the due process clause of the 14th Amendment.
Goss v. Lopez (1975)
Ruling (in favor of Lopez): A student cannot be suspended from school
without a hearing. The failure to conduct a hearing prior to or
immediately following a suspension constitutes a violation of the due
process clause of the 14th Amendment.
8. History: Supreme Court
Roe v. Wade (1973)
Ruling (in favor of Roe): Women cannot be denied the right to have an abortion under
the due process clause and the right to privacy. A state cannot deprive any woman
of this right.
O'Connor v. Donaldson (1975)
Ruling (in favor of Donaldson): Confining an individual that poses no threat to himself or
society is a deprivation of liberty without just cause or due process and is therefore
- The idea of due process was received quite favorably when initially implemented into
United States law. Its inclusion in the Constitution was welcomed, for many at the
time felt that the Constitution was lacking in the citizens' rights and liberties
- What would America be like without due process? Put simply: potentially a very scary
place. Due process is essential for the prevention of governmental corruption,
imperative to the function of our nation as a democracy, and necessary for the
protection of the individual. That's why the Framers included the right to due process
in the Bill of Rights.
- Still, due process is perhaps one of the most controversial clauses in the Constitution.
There exists a great deal of debate over its extent and application.
- This debate mostly regards the way it is defined and/or employed. The Procedural vs.
Substantive argument is where the majority of the controversy arises, not in the
actual concept of due process itself.
10. Impact (Cont.)
- Due process can be broken down into Substantive and Procedural components. The
following quote expounds on the difference between substantive due process and
procedural due process:
"Substantive Law creates, defines, and regulates rights, whereas procedural law
enforces those rights or seeks redress for their violation. Thus, in the United States,
substantive due process is concerned with such issues as Freedom of Speech and
privacy, whereas procedural due process is concerned with provisions such as the
right to adequate notice of a lawsuit, the rights to be present during testimony, and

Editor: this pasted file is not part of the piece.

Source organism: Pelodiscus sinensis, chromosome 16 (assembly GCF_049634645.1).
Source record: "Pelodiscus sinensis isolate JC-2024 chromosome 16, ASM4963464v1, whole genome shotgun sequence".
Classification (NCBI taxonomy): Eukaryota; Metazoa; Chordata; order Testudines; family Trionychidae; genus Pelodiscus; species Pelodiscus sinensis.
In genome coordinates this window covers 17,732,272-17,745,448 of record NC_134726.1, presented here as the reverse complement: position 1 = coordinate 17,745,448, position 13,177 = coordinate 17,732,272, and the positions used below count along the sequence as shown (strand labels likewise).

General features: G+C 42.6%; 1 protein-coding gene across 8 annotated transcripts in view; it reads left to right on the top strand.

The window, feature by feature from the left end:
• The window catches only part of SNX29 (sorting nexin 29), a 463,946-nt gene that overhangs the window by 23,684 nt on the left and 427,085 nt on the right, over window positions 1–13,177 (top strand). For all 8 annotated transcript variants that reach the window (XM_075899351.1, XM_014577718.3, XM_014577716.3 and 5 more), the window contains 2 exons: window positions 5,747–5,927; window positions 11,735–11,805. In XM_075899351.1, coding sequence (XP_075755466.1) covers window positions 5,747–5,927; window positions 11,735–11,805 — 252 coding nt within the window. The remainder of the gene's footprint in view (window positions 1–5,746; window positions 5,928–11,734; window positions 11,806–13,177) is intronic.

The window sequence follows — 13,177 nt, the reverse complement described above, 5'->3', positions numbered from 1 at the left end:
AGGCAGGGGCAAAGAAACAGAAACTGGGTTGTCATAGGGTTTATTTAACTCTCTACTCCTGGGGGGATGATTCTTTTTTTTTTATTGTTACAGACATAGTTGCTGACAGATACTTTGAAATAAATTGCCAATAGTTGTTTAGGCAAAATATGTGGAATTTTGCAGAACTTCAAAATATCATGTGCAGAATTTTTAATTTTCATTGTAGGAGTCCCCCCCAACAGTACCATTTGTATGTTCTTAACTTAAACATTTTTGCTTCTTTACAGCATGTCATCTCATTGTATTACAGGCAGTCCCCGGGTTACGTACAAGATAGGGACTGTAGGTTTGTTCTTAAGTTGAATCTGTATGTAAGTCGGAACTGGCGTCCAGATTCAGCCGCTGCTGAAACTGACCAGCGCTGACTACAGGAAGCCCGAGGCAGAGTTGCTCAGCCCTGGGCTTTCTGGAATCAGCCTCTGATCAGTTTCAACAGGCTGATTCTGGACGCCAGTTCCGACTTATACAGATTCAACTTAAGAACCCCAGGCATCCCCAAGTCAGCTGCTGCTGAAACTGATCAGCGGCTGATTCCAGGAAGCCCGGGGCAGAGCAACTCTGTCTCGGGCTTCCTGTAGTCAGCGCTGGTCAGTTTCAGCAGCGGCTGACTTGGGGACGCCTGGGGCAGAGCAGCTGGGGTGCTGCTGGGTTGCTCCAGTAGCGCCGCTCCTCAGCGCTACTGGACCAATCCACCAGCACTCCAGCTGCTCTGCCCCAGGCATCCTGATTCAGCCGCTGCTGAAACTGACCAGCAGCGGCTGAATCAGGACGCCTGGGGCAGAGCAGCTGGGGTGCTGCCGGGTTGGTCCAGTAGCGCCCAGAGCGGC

the right to an attorney."
Substantive Due Procedural Due
11. Impact (Cont.)
- A Stanford University article on Due Process attempts to explain both viewpoints:
"Critics of Substantive Due Process claim that it is... a pure usurpation of power by the
Court... [they] claim that "Substantive Due Process" is an oxymoron and that [it does
not] assure anything but procedural rights. They say that when the Court uses
judicial review to enforce these pseudo-Constitutional rights they are stealing the
legitimate law-making power from the state legislatures."
- Essentially, those against substantive due process are concerned about the power of
the Supreme Court and the scope of judicial interpretation.
"Supporters of Substantive Due Process... point to its long history and its dynamic ability
to defend basic human rights from infringement by the government. They argue that
Substantive Due Process provides comprehensive nation-wide protection for all our
most cherished rights, which might otherwise be at the mercy of state governments.
They argue that the doctrine is a simple recognition that no procedure can be just if it
is being used to unjustly deprive a person of his basic human liberties and that the
Due Process Clause was intentionally written in broad terms to give the Court
flexibility in interpreting it."
- In other words, those in support of substantive due process claim that is necessary
and was intended to be included in the Constitution to protect the rights of citizens.
12. Impact (Cont.)
- Justice Byron White commented on his disapproval of substantive due process in his
opinion on the case Bowers v. Hardwick (1986):
"It is true that, despite the language of the Due Process Clauses of the Fifth and
Fourteenth Amendments, which appears to focus only on the processes by which
life, liberty, or property is taken, the cases... in which those Clauses have been
interpreted to have substantive content... Among such cases are those recognizing
rights that have little or no textual support in the constitutional language."
- Here, Justice White asserts that the text of the Due Process clauses is strictly
procedural in nature, but acknowledges that previous cases have been decided
using substantive interpretations.
"Nor are we inclined to take a more expansive view of our authority to discover new
fundamental rights imbedded in the Due Process Clause. The Court is most
vulnerable and comes nearest to illegitimacy when it deals with judge-made
constitutional law having little or no cognizable roots in the language or design of the
Constitution...There should be... great resistance to expand the substantive reach of
those Clauses, particularly if it requires redefining the category of rights deemed to
be fundamental. Otherwise, the Judiciary necessarily takes to itself further authority
to govern the country without express constitutional authority."